Use a reliable spellchecker and grammar check. Don’t skip this part. Seriously. Nobody’s that good. However, a grammar checker isn’t going to do the editing for you. Edit your content at least three times over at least two days. You want to edit with fresh eyes.
Grammarly is one of my favorite and most used tools. It helps catch those pesky typos and assists with rewording when necessary. They offer a free version, but if you’re doing a lot of marketing content writing, I’d recommend going for the pro version.
My advice is to take a good look at your writing. Is it hard to follow? Full of errors? Is it made of one big paragraph? Ask friends and family for candid opinions.
If you’re not getting results or aren’t a great content writer, it’s time to consider hiring a reliable, long-term marketing content writing specialist.
Marketing content writing is a specialty in the complex industry of communications. If this doesn’t convince you of the importance of good writing, here are some stats:
- Three-quarters (74%) of online consumers look at your grammar, sentence structure, and spelling.
- More than half (59%) will not do business with a company with many spelling and grammar mistakes in their copy.
- Visitors will only read about 20% of your content, so make sure it’s a good story with plenty of arrows pointing to a call to action.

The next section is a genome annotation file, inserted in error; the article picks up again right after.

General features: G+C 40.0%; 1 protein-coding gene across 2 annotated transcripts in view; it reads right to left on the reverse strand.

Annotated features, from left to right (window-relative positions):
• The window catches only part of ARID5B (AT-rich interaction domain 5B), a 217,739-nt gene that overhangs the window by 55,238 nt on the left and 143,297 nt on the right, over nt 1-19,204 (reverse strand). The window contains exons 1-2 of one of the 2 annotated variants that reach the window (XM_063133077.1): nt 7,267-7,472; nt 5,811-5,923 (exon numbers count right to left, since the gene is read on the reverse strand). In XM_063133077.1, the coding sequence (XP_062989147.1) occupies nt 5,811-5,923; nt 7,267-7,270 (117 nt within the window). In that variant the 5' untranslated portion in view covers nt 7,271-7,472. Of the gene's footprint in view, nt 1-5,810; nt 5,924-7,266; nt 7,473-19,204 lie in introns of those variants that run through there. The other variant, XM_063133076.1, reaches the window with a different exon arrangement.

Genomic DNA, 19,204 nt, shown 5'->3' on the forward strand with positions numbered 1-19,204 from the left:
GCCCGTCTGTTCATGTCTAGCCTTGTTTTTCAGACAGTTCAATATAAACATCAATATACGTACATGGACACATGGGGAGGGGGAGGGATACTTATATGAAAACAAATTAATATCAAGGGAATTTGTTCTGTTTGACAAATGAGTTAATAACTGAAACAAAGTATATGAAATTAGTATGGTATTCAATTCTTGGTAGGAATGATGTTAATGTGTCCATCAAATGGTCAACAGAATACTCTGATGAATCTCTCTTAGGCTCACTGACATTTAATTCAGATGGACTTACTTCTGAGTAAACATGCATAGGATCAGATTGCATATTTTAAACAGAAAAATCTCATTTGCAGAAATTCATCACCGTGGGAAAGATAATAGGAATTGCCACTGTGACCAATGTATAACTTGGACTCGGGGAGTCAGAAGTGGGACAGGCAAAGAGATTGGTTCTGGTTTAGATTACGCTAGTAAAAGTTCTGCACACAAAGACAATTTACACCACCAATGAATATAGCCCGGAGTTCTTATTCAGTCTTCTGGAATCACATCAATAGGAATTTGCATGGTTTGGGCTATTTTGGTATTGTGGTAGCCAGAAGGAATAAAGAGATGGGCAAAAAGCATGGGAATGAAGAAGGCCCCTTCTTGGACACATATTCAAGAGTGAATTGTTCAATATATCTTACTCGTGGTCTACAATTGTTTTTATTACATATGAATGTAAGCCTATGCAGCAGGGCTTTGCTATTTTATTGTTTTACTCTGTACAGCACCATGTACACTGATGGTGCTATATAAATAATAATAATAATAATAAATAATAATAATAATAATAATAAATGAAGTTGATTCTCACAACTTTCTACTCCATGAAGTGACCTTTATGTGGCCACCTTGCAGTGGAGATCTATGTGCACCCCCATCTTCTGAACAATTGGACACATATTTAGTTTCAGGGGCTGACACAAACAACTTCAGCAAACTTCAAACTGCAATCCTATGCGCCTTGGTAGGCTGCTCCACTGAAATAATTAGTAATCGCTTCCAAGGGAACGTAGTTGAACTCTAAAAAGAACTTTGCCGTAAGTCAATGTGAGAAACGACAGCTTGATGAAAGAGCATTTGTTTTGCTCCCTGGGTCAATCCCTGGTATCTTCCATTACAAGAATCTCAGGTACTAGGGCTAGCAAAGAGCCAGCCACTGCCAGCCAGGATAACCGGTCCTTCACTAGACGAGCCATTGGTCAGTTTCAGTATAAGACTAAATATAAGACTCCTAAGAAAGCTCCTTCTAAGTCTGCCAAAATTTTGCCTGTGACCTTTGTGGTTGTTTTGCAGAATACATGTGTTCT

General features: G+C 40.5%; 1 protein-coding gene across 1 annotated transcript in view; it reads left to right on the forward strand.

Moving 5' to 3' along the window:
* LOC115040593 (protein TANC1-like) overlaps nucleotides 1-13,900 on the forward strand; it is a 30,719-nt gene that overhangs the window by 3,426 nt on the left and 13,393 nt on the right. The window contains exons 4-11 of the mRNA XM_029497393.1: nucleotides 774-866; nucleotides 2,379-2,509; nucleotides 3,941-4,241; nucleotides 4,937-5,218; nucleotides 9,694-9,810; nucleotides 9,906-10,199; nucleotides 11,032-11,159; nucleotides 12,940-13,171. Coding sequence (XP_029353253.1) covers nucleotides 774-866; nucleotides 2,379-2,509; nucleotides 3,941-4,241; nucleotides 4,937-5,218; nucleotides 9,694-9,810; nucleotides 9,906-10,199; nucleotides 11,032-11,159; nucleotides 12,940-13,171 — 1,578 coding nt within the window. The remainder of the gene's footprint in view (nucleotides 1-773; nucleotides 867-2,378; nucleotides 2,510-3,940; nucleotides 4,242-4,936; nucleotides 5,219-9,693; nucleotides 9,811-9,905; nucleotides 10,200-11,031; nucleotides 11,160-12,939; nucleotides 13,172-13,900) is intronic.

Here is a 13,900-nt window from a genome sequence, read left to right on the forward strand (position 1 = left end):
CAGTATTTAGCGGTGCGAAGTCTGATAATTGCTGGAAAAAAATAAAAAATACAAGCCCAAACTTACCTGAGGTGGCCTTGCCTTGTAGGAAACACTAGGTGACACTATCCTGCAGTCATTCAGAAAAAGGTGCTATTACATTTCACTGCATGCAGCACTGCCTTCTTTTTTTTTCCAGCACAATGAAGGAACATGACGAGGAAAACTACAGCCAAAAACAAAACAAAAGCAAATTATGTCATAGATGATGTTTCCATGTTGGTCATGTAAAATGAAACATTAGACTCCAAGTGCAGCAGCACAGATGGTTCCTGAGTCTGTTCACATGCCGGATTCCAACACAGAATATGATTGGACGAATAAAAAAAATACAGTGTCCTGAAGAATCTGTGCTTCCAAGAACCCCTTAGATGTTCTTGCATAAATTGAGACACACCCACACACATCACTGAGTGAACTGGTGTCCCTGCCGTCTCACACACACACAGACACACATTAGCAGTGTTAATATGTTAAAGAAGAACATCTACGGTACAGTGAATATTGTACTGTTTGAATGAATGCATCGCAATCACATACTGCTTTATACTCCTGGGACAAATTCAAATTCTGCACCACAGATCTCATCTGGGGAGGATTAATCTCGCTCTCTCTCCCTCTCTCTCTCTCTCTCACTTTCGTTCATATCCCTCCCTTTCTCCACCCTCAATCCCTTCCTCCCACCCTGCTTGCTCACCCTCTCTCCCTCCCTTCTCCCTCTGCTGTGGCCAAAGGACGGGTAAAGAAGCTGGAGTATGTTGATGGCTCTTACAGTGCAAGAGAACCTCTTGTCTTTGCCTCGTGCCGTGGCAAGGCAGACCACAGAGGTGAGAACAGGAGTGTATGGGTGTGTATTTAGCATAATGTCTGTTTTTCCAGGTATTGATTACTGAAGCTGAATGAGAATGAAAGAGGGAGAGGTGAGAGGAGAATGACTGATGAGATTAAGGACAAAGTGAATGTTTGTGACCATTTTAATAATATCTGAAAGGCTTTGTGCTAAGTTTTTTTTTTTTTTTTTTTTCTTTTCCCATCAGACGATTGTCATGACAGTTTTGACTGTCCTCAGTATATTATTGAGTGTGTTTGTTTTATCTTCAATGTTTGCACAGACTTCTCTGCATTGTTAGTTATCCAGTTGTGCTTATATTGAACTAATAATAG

- Most visitors read in an F-shaped pattern, which means they won’t even see a lot of your copy unless it’s engaging.
Tip #3: Build Brand Awareness with Professional Marketing Content Writing
Writing website copy, ad materials, social media posts, and blogs should never be taken lightly. These are your brand’s personality and character. They’re the things people talk about when they think you’re not paying attention.
Brand messaging is the key to consistency in your communications. It’s the part of marketing content writing that’s highly specialized and performed by creative artists who closely watch search behaviors.
Brand consistency includes things like:
- Appropriate use of brand elements, such as logo, colors, and fonts
- Predictable tone of voice
- A regular point of view
- Company values and social responsibility
- Imagery that defines the business, tells a story, and is easily identifiable
- Relevant, timely, and motivational calls to action
- Stick with one direct call to action, like “shop now,” “schedule appointment,” or “buy today.”
- All other calls to action, like “sign up for our newsletter” and “download this guide,” are transitional calls to action and just as important to your sales funnel.
Those are the obvious branding elements. Some of the not-so-obvious ones include:
- Image positioning and angles
- Line spacing
- Page formats
- Shapes and icons
- Quote/call-out fonts and layout
Everything matters when it comes to writing marketing content. I’ve seen small startups tank their business’ reputation because of poor writing and shabby digital communications. I’ve watched medium-sized companies over a decade old lose loyal customers because of disjointed messaging.
In a world full of other people who offer the same thing as you, marketing content writing and branding is where you stand out. Don’t take that lightly.